Joffrey: Mavericks of American Dance

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Co-founded in 1956 by visionary teacher Robert Joffrey and dancer Gerald Arpino, the Joffrey Ballet began as a DIY company of six dancers touring the United States in a borrowed station wagon. It quickly grew into one of the world’s most exciting and prominent ballet companies, at one time ranking as America’s third great company alongside American Ballet Theatre and New York City Ballet.

Weaving a wealth of rare archival footage and photographs with recent interviews with Joffrey star dancers and dance commentators, Joffrey: Mavericks of American Dance chronicles the full story of the company, from its founding in 1956 to the present. The film describes how the Joffrey repeatedly resurrected itself after devastating financial and artistic setbacks and how the company introduced cutting-edge choreographers such as Twyla Tharp, Laura Dean and Margo Sappington to a larger audience. Featuring excerpts from Joffrey’s seminal works AstarteTrinity and Billboards, the film captures the youthful dynamism and flair that defined the Joffrey as one of ballet’s most outgoing creative forces. The film also highlights the company’s breakthrough collaborations with choreographers Kurt Jooss (The Green Table) and Leonide Massine (Parade).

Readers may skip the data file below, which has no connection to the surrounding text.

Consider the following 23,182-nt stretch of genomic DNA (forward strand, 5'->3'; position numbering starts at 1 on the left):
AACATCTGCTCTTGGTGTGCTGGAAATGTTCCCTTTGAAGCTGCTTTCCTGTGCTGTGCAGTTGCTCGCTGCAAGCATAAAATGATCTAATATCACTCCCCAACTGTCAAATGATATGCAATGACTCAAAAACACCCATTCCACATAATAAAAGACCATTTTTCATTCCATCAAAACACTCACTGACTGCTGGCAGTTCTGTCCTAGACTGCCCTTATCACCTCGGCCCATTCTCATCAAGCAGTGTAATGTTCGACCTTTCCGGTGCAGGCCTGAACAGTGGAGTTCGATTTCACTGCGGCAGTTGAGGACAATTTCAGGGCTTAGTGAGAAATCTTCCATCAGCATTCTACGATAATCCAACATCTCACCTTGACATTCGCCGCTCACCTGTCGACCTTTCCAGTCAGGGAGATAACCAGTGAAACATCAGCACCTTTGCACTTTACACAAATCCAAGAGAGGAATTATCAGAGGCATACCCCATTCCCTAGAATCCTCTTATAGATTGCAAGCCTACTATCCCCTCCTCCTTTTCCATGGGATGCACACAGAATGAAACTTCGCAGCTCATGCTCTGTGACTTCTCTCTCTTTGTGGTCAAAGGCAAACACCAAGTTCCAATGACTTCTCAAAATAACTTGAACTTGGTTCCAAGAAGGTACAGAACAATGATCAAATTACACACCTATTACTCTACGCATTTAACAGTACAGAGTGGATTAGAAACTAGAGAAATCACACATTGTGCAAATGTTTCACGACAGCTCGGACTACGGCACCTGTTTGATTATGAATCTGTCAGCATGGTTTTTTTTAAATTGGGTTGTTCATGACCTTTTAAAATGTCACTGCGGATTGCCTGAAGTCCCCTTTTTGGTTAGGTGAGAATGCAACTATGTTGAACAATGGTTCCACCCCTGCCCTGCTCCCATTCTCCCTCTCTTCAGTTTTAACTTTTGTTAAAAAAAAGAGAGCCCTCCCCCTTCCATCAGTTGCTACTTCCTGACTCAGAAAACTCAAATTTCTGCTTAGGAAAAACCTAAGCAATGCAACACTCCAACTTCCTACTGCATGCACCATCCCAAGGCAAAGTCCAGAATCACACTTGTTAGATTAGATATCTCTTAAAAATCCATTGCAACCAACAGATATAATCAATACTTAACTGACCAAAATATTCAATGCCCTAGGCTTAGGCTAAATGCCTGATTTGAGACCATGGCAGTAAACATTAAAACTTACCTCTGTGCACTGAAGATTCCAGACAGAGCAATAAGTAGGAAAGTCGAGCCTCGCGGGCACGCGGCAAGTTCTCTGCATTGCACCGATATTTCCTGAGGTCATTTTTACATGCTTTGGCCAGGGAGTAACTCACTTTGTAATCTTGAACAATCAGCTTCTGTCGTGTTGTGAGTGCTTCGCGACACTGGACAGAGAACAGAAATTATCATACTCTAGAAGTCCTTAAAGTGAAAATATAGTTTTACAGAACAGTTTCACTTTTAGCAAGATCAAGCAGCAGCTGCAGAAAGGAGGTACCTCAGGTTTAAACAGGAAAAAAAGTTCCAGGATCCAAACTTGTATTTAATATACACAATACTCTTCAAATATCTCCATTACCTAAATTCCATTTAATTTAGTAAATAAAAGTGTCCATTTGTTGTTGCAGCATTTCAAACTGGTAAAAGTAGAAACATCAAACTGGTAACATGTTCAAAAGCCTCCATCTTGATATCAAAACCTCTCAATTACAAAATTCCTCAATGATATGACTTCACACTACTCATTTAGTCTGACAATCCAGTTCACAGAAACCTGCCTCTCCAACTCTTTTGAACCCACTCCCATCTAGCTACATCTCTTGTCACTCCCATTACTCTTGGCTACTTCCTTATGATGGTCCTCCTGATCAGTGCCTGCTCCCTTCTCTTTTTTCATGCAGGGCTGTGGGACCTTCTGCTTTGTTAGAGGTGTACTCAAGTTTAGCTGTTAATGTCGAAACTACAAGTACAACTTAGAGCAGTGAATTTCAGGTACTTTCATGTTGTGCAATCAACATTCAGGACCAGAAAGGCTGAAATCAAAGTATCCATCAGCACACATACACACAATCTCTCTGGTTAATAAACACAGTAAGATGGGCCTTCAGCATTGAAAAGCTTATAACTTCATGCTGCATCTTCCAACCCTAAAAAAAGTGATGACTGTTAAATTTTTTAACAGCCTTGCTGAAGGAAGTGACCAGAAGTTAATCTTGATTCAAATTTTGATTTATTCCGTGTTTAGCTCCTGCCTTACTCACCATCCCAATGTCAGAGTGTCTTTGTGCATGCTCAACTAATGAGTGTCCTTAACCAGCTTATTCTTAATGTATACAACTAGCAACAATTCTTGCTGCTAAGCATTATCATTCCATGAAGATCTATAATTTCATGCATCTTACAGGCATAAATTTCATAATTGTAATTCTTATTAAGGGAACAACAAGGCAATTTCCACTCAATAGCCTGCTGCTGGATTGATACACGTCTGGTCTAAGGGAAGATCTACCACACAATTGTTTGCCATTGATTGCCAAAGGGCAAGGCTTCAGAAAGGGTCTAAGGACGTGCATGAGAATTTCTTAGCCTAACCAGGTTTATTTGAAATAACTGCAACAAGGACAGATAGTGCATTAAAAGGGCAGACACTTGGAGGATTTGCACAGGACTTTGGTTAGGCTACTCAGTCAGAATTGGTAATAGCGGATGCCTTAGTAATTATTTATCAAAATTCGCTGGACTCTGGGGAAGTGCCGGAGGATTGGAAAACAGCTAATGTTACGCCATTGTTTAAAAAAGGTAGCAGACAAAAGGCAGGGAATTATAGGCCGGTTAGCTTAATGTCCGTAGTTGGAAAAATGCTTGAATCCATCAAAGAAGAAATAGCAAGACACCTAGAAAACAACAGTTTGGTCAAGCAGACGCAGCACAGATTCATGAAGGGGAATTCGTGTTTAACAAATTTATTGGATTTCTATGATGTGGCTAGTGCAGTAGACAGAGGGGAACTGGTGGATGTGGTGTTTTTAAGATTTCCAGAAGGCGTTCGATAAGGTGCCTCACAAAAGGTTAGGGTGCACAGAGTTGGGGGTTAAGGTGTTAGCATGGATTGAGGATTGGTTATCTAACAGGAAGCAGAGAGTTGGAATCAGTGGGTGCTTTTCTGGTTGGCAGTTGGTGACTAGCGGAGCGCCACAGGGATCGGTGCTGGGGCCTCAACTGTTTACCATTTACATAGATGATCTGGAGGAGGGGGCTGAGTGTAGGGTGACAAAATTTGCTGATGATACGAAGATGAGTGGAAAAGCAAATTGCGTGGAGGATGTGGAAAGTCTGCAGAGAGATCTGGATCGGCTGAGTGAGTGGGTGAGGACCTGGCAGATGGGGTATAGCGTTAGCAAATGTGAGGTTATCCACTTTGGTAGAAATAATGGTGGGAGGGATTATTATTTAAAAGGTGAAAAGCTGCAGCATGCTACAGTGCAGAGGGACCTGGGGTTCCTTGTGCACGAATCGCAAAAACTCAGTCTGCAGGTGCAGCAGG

This outstanding documentary comes with a variety of extras, mostly notably including a full dress rehearsal of Jooss’ The Green Table. Created with passion and elegantly edited, Joffrey: Mavericks of American Dance deserves its accolades. Highly recommended by Vintage Pointe.

Written and directed by Bob Hercules, narrated by Mandy Patinkin.
Running time: 82 minutes + extras
Region Code: 1
Format & Aspect Ratio: NTSC, 16:9
Number of discs: 1
Release date: June 2012

‘Hosannas and hallelujahs for the new documentary on the Joffrey Ballet!’  Dance Magazine

‘Make no mistake. Director Bob Hercules’ Joffrey: Mavericks of American Dance is a love letter to dance and a company that heavily influenced American ballet and American dance in general … For dance fans, this is a movie well-worth watching, if only to affirm that America has made contributions to ballet.’